Please use this identifier to cite or link to this item: http://hdl.handle.net/10397/61554
Title: Investigation of ionospheric effects on SAR Interferometry (InSAR) : a case study of Hong Kong
Authors: Zhu, W
Ding, XL 
Jung, HS
Zhang, Q
Zhang, BC
Qu, W
Keywords: Azimuth shift
Global Positioning System (GPS)
Interferometric SAR (InSAR)
Ionosphere
Issue Date: 2016
Publisher: Pergamon Press
Source: Advances in space research, 2016, v. 58, no. 4, p. 564-576 How to cite?
Journal: Advances in space research 
Abstract: Synthetic Aperture Radar Interferometry (InSAR) has demonstrated its potential for high-density spatial mapping of ground displacement associated with earthquakes, volcanoes, and other geologic processes. However, this technique may be affected by the ionosphere, which can result in the distortions of Synthetic Aperture Radar (SAR) images, phases, and polarization. Moreover, ionospheric effect has become and is becoming further significant with the increasing interest in low-frequency SAR systems, limiting the further development of InSAR technique. Although some research has been carried out, thorough analysis of ionospheric influence on true SAR imagery is still limited. Based on this background, this study performs a thorough investigation of ionospheric effect on InSAR through processing L-band ALOS-1/PALSAR-1 images and dual-frequency Global Positioning System (GPS) data over Hong Kong, where the phenomenon of ionospheric irregularities often occurs. The result shows that the small-scale ionospheric irregularities can cause the azimuth pixel shifts and phase advance errors on interferograms. Meanwhile, it is found that these two effects result in the stripe-shaped features in InSAR images. The direction of the stripe-shaped effects keep approximately constant in space for our InSAR dataset. Moreover, the GPS-derived rate of total electron content change index (ROTI), an index to reflect the level of ionospheric disturbances, may be a useful indicator for predicting the ionospheric effect for SAR images. This finding can help us evaluate the quality of SAR images when considering the ionospheric effect.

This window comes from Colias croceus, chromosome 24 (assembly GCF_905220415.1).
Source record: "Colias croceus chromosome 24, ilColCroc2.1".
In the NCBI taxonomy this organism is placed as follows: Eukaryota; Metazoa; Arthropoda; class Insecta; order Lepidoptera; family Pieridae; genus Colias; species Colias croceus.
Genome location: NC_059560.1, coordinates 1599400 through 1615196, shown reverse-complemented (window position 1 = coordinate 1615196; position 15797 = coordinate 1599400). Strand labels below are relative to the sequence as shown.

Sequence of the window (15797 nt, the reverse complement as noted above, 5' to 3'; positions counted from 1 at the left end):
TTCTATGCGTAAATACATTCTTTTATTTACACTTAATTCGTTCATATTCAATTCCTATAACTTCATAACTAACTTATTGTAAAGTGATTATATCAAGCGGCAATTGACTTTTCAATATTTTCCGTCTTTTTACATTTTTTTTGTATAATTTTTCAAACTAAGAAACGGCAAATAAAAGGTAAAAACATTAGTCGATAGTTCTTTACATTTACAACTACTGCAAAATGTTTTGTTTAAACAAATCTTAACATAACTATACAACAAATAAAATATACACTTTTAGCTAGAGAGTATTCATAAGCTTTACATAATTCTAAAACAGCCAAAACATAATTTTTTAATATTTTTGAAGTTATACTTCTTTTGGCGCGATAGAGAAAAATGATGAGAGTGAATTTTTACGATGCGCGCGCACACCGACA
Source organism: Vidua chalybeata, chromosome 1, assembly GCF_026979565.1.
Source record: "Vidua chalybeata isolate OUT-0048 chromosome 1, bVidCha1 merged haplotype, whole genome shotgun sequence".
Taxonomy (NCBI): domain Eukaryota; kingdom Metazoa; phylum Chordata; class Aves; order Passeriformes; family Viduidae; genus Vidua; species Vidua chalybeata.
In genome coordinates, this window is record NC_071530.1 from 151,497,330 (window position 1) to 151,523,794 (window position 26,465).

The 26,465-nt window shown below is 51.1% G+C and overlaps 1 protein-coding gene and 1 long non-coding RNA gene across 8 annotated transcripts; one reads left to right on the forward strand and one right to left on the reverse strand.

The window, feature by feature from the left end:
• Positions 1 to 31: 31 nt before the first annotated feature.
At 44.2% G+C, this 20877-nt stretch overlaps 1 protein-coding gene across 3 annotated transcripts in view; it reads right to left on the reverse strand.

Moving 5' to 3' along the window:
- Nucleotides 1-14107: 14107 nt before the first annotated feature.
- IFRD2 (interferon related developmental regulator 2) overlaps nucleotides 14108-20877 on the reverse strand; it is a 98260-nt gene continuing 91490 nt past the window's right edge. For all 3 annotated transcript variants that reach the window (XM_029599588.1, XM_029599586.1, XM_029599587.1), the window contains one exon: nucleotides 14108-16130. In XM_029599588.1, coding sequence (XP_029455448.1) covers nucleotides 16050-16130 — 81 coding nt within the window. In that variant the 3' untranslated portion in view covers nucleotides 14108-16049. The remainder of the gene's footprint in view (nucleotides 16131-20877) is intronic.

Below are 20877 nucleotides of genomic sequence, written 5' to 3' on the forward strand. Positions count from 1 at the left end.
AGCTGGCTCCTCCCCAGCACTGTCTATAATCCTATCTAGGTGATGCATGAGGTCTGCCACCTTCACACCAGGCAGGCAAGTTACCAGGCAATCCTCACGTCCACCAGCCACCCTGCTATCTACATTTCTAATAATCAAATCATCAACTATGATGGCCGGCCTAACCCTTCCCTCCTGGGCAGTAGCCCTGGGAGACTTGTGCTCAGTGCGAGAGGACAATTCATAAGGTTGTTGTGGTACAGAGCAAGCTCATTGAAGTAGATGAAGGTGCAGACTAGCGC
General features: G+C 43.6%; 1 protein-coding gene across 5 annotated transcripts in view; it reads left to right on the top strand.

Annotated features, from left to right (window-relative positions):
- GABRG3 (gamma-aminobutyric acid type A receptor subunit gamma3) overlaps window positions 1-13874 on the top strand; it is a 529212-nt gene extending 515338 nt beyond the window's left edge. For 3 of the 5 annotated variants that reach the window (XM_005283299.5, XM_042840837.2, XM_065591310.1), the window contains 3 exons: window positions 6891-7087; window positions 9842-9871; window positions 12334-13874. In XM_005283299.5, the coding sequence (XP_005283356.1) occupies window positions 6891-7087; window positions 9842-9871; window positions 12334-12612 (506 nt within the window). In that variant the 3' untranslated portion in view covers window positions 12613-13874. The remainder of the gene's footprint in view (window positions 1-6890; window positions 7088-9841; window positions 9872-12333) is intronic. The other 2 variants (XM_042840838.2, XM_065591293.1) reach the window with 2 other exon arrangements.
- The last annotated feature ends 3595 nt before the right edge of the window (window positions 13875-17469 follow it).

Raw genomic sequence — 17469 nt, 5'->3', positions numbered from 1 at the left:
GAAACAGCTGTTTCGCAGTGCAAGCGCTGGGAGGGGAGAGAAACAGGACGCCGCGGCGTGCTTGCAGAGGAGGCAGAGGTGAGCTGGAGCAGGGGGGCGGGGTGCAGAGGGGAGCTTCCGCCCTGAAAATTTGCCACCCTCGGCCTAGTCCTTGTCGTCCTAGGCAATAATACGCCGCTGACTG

URI: http://hdl.handle.net/10397/61554
ISSN: 0273-1177
DOI: 10.1016/j.asr.2016.05.004
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